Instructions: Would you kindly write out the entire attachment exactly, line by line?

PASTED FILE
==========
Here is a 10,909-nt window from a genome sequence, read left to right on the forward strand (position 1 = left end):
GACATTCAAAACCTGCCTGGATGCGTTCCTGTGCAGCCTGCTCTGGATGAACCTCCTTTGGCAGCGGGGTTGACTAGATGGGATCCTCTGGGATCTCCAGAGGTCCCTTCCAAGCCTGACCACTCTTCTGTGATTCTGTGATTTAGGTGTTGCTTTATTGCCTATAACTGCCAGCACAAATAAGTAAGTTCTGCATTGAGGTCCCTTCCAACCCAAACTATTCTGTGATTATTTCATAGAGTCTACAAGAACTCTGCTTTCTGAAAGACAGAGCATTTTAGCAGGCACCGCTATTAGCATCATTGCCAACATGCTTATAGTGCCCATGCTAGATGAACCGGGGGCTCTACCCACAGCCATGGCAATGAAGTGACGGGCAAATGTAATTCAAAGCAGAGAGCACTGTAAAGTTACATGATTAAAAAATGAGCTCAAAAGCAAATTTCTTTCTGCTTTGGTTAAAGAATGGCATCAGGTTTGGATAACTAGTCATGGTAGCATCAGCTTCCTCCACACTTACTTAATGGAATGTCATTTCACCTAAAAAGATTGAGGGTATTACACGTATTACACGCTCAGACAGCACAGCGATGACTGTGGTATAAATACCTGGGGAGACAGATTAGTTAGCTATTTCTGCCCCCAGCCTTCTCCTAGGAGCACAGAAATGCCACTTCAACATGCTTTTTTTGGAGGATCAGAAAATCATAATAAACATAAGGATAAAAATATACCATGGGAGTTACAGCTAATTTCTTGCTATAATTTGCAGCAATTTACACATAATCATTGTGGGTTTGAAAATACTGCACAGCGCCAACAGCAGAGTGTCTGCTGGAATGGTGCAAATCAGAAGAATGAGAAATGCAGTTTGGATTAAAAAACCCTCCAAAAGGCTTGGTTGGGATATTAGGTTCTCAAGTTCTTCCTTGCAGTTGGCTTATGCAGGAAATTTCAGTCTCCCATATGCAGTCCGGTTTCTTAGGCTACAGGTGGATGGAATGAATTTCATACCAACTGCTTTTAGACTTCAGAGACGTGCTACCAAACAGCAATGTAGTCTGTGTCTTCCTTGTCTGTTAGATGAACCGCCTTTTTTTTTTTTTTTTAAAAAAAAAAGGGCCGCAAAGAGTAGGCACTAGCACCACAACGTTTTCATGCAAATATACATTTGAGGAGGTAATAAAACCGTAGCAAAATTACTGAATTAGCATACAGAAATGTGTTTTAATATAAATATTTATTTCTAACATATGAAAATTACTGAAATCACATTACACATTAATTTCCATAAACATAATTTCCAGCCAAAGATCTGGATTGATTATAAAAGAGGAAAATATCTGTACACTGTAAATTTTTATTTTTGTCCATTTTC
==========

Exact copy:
Here is a 10,909-nt window from a genome sequence, read left to right on the forward strand (position 1 = left end):
GACATTCAAAACCTGCCTGGATGCGTTCCTGTGCAGCCTGCTCTGGATGAACCTCCTTTGGCAGCGGGGTTGACTAGATGGGATCCTCTGGGATCTCCAGAGGTCCCTTCCAAGCCTGACCACTCTTCTGTGATTCTGTGATTTAGGTGTTGCTTTATTGCCTATAACTGCCAGCACAAATAAGTAAGTTCTGCATTGAGGTCCCTTCCAACCCAAACTATTCTGTGATTATTTCATAGAGTCTACAAGAACTCTGCTTTCTGAAAGACAGAGCATTTTAGCAGGCACCGCTATTAGCATCATTGCCAACATGCTTATAGTGCCCATGCTAGATGAACCGGGGGCTCTACCCACAGCCATGGCAATGAAGTGACGGGCAAATGTAATTCAAAGCAGAGAGCACTGTAAAGTTACATGATTAAAAAATGAGCTCAAAAGCAAATTTCTTTCTGCTTTGGTTAAAGAATGGCATCAGGTTTGGATAACTAGTCATGGTAGCATCAGCTTCCTCCACACTTACTTAATGGAATGTCATTTCACCTAAAAAGATTGAGGGTATTACACGTATTACACGCTCAGACAGCACAGCGATGACTGTGGTATAAATACCTGGGGAGACAGATTAGTTAGCTATTTCTGCCCCCAGCCTTCTCCTAGGAGCACAGAAATGCCACTTCAACATGCTTTTTTTGGAGGATCAGAAAATCATAATAAACATAAGGATAAAAATATACCATGGGAGTTACAGCTAATTTCTTGCTATAATTTGCAGCAATTTACACATAATCATTGTGGGTTTGAAAATACTGCACAGCGCCAACAGCAGAGTGTCTGCTGGAATGGTGCAAATCAGAAGAATGAGAAATGCAGTTTGGATTAAAAAACCCTCCAAAAGGCTTGGTTGGGATATTAGGTTCTCAAGTTCTTCCTTGCAGTTGGCTTATGCAGGAAATTTCAGTCTCCCATATGCAGTCCGGTTTCTTAGGCTACAGGTGGATGGAATGAATTTCATACCAACTGCTTTTAGACTTCAGAGACGTGCTACCAAACAGCAATGTAGTCTGTGTCTTCCTTGTCTGTTAGATGAACCGCCTTTTTTTTTTTTTTTTAAAAAAAAAAGGGCCGCAAAGAGTAGGCACTAGCACCACAACGTTTTCATGCAAATATACATTTGAGGAGGTAATAAAACCGTAGCAAAATTACTGAATTAGCATACAGAAATGTGTTTTAATATAAATATTTATTTCTAACATATGAAAATTACTGAAATCACATTACACATTAATTTCCATAAACATAATTTCCAGCCAAAGATCTGGATTGATTATAAAAGAGGAAAATATCTGTACACTGTAAATTTTTATTTTTGTCCATTTTC